From there, a predictable scenario plays out. Research shows that suspension and expulsion make it more likely that a student will land in the juvenile justice system. Recidivism data differ from state to state, according to the Council of State Governments Justice Center, but in some states as many as 80 percent of youths who are incarcerated are rearrested shortly after release. As this cycle continues, they eventually age out of the juvenile system and end up in adult courts and jails.

Following the passage of zero-tolerance laws, states saw an immediate increase in black and Latino youth in the juvenile justice system, Whittenberg said. Where discretion existed, it was usually exercised to the benefit of white students, who have been found to face lighter punishment for the same offenses than their black and Hispanic counterparts.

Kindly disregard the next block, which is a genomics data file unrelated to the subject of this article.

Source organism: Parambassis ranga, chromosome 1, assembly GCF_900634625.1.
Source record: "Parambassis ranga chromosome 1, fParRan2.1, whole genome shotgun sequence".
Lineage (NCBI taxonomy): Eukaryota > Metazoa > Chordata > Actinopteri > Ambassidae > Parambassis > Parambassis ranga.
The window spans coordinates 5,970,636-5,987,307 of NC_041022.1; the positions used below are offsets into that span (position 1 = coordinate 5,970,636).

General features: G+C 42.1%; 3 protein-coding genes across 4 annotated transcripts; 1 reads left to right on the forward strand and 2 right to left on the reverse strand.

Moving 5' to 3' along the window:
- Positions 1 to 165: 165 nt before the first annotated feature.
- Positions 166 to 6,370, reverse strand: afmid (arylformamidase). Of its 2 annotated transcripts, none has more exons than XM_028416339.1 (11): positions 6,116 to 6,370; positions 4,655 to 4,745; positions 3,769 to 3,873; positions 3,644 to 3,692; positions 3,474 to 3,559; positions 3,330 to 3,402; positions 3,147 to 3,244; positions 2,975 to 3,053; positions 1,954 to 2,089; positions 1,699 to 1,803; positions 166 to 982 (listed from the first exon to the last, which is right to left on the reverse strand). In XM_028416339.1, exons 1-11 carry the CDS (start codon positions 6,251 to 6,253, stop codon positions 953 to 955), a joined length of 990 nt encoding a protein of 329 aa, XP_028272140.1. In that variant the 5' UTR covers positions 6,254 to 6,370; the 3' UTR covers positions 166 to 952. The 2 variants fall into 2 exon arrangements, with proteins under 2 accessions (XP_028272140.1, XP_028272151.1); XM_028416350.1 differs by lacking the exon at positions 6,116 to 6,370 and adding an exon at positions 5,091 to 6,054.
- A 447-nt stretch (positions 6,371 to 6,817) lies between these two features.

Though the Gun-Free Schools Act, which requires schools to expel students for bringing firearms onto campus, allows states to create a case-by-case review process, all accept the federal mandate as absolute. And though zero tolerance went out of fashion during the Obama era, which emphasized restorative justice and positive behavior interventions, schools do not want to risk getting sued for making exceptions to laws already on the books. For not reporting the gun. For not expelling the offender.

“Government entities are liability-driven,” Whittenberg said.

States differ in how much discretion they leave to school districts.

Beyond the Gun-Free Schools Act, places like Texas, California and Virginia have additional grounds for mandatory expulsion. In Virginia, possession of a controlled substance requires expulsion, save in cases where a special exception is justified after an investigation. In California, suspension is mandatory and superintendents are required to recommend expulsion for “brandishing a knife at another person,” selling controlled substances, attempting or committing sexual assault or possessing explosives. The “recommendation” provision in California’s law allows for lesser punishments in special circumstances but makes them the exception, not the rule.